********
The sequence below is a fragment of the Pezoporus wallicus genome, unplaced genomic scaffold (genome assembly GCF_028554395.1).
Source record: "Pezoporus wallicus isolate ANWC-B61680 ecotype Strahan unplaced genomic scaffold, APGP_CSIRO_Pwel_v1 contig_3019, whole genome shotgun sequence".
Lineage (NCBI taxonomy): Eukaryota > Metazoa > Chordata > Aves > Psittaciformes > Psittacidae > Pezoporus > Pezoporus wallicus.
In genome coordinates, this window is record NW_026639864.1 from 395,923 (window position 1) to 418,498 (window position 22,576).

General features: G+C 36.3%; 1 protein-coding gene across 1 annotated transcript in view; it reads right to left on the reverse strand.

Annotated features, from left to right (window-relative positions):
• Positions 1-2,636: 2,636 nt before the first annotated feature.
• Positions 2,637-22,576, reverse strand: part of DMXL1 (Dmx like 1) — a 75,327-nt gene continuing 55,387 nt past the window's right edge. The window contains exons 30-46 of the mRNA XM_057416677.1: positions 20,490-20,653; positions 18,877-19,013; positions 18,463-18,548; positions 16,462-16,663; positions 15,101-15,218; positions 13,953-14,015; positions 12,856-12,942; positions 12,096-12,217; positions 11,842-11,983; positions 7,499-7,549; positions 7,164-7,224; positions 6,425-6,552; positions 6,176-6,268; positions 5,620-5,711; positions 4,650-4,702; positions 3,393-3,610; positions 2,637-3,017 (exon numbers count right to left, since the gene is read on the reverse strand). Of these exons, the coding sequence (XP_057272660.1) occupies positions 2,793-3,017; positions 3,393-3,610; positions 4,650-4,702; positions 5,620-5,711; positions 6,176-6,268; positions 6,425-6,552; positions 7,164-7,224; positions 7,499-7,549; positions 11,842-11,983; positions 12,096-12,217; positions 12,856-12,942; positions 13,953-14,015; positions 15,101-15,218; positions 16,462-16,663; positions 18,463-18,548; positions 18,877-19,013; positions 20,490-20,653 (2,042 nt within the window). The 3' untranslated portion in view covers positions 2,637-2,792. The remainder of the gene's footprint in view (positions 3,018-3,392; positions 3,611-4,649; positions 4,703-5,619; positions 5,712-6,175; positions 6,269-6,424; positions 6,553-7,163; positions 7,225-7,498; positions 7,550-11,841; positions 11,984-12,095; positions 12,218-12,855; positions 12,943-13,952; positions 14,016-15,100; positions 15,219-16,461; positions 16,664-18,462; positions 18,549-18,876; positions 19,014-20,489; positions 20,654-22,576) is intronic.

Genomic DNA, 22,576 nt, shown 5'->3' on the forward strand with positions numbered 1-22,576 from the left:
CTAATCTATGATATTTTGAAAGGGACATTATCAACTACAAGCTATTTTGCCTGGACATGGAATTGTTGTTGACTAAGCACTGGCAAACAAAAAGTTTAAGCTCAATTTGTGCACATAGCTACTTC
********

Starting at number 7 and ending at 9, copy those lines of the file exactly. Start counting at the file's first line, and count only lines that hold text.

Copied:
• Positions 1-2,636: 2,636 nt before the first annotated feature.
• Positions 2,637-22,576, reverse strand: part of DMXL1 (Dmx like 1) — a 75,327-nt gene continuing 55,387 nt past the window's right edge. The window contains exons 30-46 of the mRNA XM_057416677.1: positions 20,490-20,653; positions 18,877-19,013; positions 18,463-18,548; positions 16,462-16,663; positions 15,101-15,218; positions 13,953-14,015; positions 12,856-12,942; positions 12,096-12,217; positions 11,842-11,983; positions 7,499-7,549; positions 7,164-7,224; positions 6,425-6,552; positions 6,176-6,268; positions 5,620-5,711; positions 4,650-4,702; positions 3,393-3,610; positions 2,637-3,017 (exon numbers count right to left, since the gene is read on the reverse strand). Of these exons, the coding sequence (XP_057272660.1) occupies positions 2,793-3,017; positions 3,393-3,610; positions 4,650-4,702; positions 5,620-5,711; positions 6,176-6,268; positions 6,425-6,552; positions 7,164-7,224; positions 7,499-7,549; positions 11,842-11,983; positions 12,096-12,217; positions 12,856-12,942; positions 13,953-14,015; positions 15,101-15,218; positions 16,462-16,663; positions 18,463-18,548; positions 18,877-19,013; positions 20,490-20,653 (2,042 nt within the window). The 3' untranslated portion in view covers positions 2,637-2,792. The remainder of the gene's footprint in view (positions 3,018-3,392; positions 3,611-4,649; positions 4,703-5,619; positions 5,712-6,175; positions 6,269-6,424; positions 6,553-7,163; positions 7,225-7,498; positions 7,550-11,841; positions 11,984-12,095; positions 12,218-12,855; positions 12,943-13,952; positions 14,016-15,100; positions 15,219-16,461; positions 16,664-18,462; positions 18,549-18,876; positions 19,014-20,489; positions 20,654-22,576) is intronic.

Genomic DNA, 22,576 nt, shown 5'->3' on the forward strand with positions numbered 1-22,576 from the left: